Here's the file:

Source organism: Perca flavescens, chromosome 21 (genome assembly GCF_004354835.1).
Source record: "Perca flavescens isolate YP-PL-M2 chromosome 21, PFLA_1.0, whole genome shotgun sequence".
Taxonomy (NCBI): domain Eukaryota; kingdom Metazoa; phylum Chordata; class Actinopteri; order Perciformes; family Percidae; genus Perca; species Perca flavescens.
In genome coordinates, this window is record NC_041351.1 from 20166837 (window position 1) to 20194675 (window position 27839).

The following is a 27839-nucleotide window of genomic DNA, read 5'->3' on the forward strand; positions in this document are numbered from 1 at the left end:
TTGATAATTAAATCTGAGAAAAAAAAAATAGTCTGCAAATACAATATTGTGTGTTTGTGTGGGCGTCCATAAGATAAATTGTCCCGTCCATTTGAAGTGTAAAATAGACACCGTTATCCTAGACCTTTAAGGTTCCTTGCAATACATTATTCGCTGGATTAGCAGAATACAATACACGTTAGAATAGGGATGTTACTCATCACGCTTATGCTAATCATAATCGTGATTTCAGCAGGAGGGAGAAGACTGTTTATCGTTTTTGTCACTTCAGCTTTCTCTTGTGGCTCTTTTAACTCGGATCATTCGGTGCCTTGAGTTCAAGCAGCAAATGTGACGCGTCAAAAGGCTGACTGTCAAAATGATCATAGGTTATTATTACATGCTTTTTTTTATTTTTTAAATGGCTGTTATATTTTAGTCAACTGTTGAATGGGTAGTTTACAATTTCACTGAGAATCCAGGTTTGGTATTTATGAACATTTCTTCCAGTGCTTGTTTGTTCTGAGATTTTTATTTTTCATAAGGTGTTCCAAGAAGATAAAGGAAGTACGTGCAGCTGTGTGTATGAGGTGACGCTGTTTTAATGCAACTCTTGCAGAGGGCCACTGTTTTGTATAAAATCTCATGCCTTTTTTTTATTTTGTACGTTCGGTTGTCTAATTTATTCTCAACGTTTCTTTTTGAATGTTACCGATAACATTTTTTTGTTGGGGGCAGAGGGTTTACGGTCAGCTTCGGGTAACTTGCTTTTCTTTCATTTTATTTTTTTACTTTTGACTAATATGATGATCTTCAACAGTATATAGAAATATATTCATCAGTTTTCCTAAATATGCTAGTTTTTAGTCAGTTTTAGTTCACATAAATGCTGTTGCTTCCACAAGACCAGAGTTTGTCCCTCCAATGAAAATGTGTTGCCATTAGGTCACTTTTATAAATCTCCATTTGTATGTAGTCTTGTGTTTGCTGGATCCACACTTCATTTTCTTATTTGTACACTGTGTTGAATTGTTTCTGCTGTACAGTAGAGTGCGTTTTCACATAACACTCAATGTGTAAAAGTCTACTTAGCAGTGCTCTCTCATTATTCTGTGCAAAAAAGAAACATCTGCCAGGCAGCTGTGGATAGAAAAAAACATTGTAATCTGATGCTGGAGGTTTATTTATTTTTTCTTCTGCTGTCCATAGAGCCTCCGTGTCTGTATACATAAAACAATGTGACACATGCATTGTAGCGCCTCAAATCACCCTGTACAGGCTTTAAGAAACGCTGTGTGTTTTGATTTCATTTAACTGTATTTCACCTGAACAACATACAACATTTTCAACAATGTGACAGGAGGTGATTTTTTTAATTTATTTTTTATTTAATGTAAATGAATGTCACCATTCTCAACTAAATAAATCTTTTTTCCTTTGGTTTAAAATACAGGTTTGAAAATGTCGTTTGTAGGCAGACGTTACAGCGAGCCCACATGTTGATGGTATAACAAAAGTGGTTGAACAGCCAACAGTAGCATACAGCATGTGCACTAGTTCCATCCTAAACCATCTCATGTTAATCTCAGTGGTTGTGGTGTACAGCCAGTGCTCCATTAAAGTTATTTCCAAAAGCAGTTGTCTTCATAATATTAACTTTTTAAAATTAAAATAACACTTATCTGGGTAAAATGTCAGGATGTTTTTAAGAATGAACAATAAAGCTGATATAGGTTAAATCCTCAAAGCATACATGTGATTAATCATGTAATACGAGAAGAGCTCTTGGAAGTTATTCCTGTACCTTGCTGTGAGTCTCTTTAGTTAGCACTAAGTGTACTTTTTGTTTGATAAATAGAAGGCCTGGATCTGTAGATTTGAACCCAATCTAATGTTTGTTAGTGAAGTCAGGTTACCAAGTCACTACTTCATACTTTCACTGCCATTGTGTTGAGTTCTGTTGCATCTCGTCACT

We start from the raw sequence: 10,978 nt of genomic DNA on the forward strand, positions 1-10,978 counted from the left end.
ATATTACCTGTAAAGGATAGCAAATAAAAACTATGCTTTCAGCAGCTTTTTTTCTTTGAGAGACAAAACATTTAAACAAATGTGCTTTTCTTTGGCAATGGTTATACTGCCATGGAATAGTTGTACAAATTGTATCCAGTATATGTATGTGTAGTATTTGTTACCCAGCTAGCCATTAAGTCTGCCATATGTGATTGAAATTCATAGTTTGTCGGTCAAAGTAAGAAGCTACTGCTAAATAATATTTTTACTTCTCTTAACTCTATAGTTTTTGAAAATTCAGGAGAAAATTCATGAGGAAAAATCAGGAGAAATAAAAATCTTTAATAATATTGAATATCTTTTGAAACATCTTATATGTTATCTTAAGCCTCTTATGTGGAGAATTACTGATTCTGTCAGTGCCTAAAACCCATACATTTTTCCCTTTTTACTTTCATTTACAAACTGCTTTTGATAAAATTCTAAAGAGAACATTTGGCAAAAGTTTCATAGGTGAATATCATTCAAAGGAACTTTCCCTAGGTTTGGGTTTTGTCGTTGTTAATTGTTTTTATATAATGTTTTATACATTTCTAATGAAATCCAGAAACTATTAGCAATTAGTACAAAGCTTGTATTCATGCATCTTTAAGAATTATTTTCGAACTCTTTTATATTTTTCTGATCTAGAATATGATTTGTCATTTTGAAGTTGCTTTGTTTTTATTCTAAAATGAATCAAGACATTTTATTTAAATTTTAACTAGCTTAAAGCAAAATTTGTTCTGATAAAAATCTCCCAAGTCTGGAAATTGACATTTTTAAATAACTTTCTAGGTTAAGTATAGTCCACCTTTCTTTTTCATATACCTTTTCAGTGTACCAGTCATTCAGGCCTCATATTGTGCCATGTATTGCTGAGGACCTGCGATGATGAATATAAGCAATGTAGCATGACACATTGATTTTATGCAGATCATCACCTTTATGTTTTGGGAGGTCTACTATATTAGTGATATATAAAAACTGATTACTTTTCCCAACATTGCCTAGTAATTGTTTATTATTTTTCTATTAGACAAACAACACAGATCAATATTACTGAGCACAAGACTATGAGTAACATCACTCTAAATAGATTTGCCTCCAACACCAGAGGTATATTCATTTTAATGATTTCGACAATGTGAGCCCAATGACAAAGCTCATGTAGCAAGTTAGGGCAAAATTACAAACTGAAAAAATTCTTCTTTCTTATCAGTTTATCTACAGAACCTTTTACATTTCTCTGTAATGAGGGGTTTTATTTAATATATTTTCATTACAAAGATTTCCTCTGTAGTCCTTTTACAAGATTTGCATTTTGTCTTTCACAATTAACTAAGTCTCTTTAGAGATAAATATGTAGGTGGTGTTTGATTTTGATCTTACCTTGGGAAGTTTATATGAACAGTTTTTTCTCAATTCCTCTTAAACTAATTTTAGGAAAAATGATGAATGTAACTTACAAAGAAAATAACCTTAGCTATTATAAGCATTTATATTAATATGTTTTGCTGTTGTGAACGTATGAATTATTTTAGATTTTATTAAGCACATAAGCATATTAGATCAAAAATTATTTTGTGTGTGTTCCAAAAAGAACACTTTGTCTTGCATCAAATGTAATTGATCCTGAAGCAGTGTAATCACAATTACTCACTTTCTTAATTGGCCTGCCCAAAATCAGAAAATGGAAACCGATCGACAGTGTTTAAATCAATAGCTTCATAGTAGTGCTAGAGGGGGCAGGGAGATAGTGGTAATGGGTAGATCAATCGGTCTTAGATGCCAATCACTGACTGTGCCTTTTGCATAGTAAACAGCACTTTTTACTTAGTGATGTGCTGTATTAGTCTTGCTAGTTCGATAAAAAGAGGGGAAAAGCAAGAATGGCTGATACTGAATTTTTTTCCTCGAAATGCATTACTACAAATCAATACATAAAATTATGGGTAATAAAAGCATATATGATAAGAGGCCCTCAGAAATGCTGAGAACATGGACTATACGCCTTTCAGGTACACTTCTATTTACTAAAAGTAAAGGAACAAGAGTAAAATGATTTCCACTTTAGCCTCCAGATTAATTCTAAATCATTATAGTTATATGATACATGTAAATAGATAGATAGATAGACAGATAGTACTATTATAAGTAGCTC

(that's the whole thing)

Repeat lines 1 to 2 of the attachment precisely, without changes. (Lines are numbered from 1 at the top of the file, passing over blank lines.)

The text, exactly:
Source organism: Perca flavescens, chromosome 21 (genome assembly GCF_004354835.1).
Source record: "Perca flavescens isolate YP-PL-M2 chromosome 21, PFLA_1.0, whole genome shotgun sequence".